Selim with his first guitar, the red Yamaha (1994).
knew it was a very smart move to serve up the dark psychedelics of the hippy era on to the contemporary table of music: it brought excitement back into rock music. The Devil’s Blood put occult rock back on the map, you only have to look at the Swedish band Ghost to see this; they are now playing huge occult rock shows world wide.” Old metalheads found salvation in the music, but the band also appealed to a new audience. Walter explains: “Selim
Back to the summer of 2010, The Devil’s Blood is on tour in Europe. Selim and his manager Bidi van Drongelen are backstage at the Hellfest festival in France. They both watch as Sebastian Bach (Skid Row) does what rockstars do: having his photo taken with fans, shaking hands – doing everything that people wanted from him. “Look at him!” says Selim, “that’s not what anyone would want to do, as a human.” “Yep, that’s all part and parcel of it!” replies Bidi, “and this is what awaits you too.” Selim watches his manager for a while, and it becomes clear that what is a lifestyle for Sebastian is a total nightmare for him. “He could have gone sky high with The Devil’s Blood, if only he had a more business-minded approach sometimes, but that was something he never mastered, nor wanted to master.” Bidi recalls more difficult moments, one
“He had such strong values in his music that he wanted an audience who would respect and share those values”. 4
involving the legendary record label Roadrunner. All Selim had to do was to sign for six albums. “That was something he said he really couldn’t do”, says Bidi. “Once you start making music on a contractual basis, it becomes your work. Selim felt much more comfortable in the smaller, independent label ‘Ván Records’.” Another occasion, Bidi recalls, was when someone from the Dutch television programme ‘De Wereld draait door’ called. “I said on Selim’s behalf that we wouldn’t do it. ‘They only want to see us as bloody circus animals’ was his response.” Big festivals were also often rejected. “Selim found festivals like ‘Noorderslag’ a kind of cattle market for bands, and the ‘Lowlands’ festival was too far removed from his roots. He had such strong values in his music that he wanted an audience who would respect and share those values”. Selim was well known for being uncompromising with his music, even being known in Eindhoven as the ‘band Nazi’, and the time spent in the recording studio was no different. He worked out all the music in his head and would get really pissed off if it didn’t come out that way in the production. For the bands producer, Pieter Kloos, it would often mean being left with the task of trying to reason with Selim. “Selim once went totally crazy because Farida had pronounced something in the lyrics incorrectly”, says Pieter. “He was the messenger after all, the rest was just the medium through which the messages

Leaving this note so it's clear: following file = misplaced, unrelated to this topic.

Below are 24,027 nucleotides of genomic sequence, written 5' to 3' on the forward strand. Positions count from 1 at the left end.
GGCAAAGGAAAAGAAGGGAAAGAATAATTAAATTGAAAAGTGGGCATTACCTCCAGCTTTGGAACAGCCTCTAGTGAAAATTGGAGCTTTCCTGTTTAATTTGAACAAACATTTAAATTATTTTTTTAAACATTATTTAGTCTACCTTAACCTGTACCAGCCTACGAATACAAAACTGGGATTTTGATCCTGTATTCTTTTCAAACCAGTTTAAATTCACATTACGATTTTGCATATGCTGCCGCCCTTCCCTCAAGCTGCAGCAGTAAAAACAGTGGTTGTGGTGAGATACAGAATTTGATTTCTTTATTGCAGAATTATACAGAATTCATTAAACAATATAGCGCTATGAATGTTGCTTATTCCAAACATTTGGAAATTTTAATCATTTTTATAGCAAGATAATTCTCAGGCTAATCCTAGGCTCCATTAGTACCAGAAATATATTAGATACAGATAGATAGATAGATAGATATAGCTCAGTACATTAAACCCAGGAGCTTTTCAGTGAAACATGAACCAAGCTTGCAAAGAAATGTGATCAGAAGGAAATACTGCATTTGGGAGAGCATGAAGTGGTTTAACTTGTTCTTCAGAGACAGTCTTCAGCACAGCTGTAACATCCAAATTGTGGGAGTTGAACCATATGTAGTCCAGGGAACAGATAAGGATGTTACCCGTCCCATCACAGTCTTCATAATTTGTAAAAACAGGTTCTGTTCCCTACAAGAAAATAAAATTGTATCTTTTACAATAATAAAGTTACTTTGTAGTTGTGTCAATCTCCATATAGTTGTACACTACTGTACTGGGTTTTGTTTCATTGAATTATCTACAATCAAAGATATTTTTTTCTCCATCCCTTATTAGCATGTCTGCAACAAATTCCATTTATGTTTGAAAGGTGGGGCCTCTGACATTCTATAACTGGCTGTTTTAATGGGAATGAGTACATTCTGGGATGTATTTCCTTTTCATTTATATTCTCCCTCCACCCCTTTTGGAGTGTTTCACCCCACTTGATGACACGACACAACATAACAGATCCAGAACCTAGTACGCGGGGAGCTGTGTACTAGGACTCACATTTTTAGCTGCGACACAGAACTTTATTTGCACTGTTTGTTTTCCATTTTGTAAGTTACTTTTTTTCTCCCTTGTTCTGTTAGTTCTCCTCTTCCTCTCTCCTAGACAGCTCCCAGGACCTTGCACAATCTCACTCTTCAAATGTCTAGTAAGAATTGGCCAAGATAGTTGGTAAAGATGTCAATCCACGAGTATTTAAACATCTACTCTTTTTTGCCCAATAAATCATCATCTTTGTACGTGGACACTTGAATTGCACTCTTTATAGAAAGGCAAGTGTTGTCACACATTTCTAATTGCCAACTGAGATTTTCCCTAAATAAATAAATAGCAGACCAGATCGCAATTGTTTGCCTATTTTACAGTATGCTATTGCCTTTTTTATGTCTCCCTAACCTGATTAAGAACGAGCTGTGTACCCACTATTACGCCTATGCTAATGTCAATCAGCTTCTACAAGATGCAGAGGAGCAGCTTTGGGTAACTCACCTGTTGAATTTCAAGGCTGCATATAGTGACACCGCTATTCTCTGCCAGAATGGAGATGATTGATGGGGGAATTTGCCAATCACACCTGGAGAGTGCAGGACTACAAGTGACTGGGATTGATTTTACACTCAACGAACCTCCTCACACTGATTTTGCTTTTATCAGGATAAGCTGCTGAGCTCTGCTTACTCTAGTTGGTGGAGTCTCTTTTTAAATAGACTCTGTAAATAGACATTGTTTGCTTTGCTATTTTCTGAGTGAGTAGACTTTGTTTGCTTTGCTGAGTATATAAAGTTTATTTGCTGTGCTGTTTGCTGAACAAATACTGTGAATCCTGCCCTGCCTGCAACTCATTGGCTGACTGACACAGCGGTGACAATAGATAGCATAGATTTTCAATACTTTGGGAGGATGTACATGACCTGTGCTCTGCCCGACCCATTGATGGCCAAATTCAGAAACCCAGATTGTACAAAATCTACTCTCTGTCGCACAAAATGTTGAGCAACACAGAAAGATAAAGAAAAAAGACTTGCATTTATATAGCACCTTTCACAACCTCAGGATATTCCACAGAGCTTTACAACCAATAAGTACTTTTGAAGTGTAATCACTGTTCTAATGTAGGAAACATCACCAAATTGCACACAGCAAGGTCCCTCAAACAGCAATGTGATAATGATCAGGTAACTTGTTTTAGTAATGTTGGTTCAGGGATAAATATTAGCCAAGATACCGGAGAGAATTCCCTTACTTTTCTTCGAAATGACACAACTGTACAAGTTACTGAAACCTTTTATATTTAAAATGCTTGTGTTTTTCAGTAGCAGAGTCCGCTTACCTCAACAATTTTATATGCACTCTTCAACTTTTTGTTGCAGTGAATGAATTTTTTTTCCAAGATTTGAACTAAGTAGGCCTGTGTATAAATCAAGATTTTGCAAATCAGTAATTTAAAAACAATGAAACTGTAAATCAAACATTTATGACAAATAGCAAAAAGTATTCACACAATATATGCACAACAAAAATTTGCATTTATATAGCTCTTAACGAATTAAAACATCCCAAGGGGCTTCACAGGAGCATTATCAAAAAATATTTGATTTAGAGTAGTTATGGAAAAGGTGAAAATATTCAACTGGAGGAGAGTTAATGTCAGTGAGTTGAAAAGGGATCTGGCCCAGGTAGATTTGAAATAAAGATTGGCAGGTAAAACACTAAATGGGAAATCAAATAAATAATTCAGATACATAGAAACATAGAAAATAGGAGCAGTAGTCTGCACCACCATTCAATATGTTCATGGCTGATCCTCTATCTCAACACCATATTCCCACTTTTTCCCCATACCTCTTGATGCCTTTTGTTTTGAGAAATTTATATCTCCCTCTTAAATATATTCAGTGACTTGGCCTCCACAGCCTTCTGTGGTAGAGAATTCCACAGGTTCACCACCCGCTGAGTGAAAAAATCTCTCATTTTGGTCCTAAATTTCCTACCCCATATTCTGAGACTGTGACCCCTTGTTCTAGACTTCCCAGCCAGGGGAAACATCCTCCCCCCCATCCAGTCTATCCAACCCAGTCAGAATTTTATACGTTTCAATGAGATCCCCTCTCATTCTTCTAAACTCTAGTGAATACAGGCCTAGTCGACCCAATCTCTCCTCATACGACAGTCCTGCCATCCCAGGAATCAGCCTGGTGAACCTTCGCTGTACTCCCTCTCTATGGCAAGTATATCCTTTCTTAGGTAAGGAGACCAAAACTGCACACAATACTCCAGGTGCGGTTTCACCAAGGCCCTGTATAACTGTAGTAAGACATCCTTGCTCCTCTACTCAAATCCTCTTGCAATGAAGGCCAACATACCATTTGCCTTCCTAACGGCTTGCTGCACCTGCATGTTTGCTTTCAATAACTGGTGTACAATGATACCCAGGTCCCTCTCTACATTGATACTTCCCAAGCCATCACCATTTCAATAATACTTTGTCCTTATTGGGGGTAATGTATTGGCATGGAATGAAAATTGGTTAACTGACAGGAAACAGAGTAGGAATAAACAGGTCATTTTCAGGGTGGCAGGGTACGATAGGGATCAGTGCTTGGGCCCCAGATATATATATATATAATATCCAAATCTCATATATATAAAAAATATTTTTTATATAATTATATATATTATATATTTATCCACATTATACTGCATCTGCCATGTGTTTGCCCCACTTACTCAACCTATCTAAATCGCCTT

“There is no way back once you have chosen to embrace the darkness with such conviction”. 5
were delivered. They had to convey these messages correctly. If you wanted to work with him, you had to be up to scratch, or better. Ron (van Herpen) was perhaps a better guitar player than Selim, and Micha (Haring) could play the most complex drum rolls. Really, they could be fantastic, but this would still sometimes not be enough for Selim. I guess those who want to make explicit music must therefore work explicitly.”
Suicide, or at least the commercial version of a suicide, came at the beginning of 2013, during the making of the album ‘III: Tabula Rasa or Death and the Seven
Selim (l.) with his nephew Victor (1992).
Pillars’. This was when Selim and Farida decided to pull the plug on The Devil’s Blood. There were several reasons behind this decision and it is fair to say that the brother/sister relationship was feeling the strain with the studio environment only amplifying the tensions. The band had been gaining more and more followers and attracting increasing interest, but this pressure and responsibility to keep giving, weighed badly on Selim. In addition, his creative vison had shifted, Jérôme explains. “Forces of nature became more important to him and the occult gave way to a darker spirituality – his musical creativity had discovered new depths. This new depth was also a time of great productivity. Almost borderline manic at times, he would keep
coming out with beautiful melody after beautiful melody.” The beautiful results of this deeper phase in Selim’s life are projected on the album ‘Earth, Air, Spirit, Water, Fire’ (2013) and in the EP released prior to that, entitled ‘Mens Animus Corpus’. Both pieces were released under the title of Selim Lemouchi and His Enemies, a band whose formation was essentially the same as The Devil’s Blood. Selim’s creative energies were working overtime, but the build up to the scheduled shows proved to be very difficult for him. “He found it increasingly difficult to keep himself going”, says Farida. “People let him down, they didn’t meet their commitments, and there was always the same bullshit about the damn money. He asked me ‘what do I do wrong?’, and he stood there shaking in the living room. I think he recognised that certain things were recurring; those depressive phases from before The Devil’s Blood were back, but they were now more frequent and more intense than before. For someone who always had the need to be in charge of what he was doing, this was just too much for him. He had become thin and pale… I was constantly so worried about him that last month.”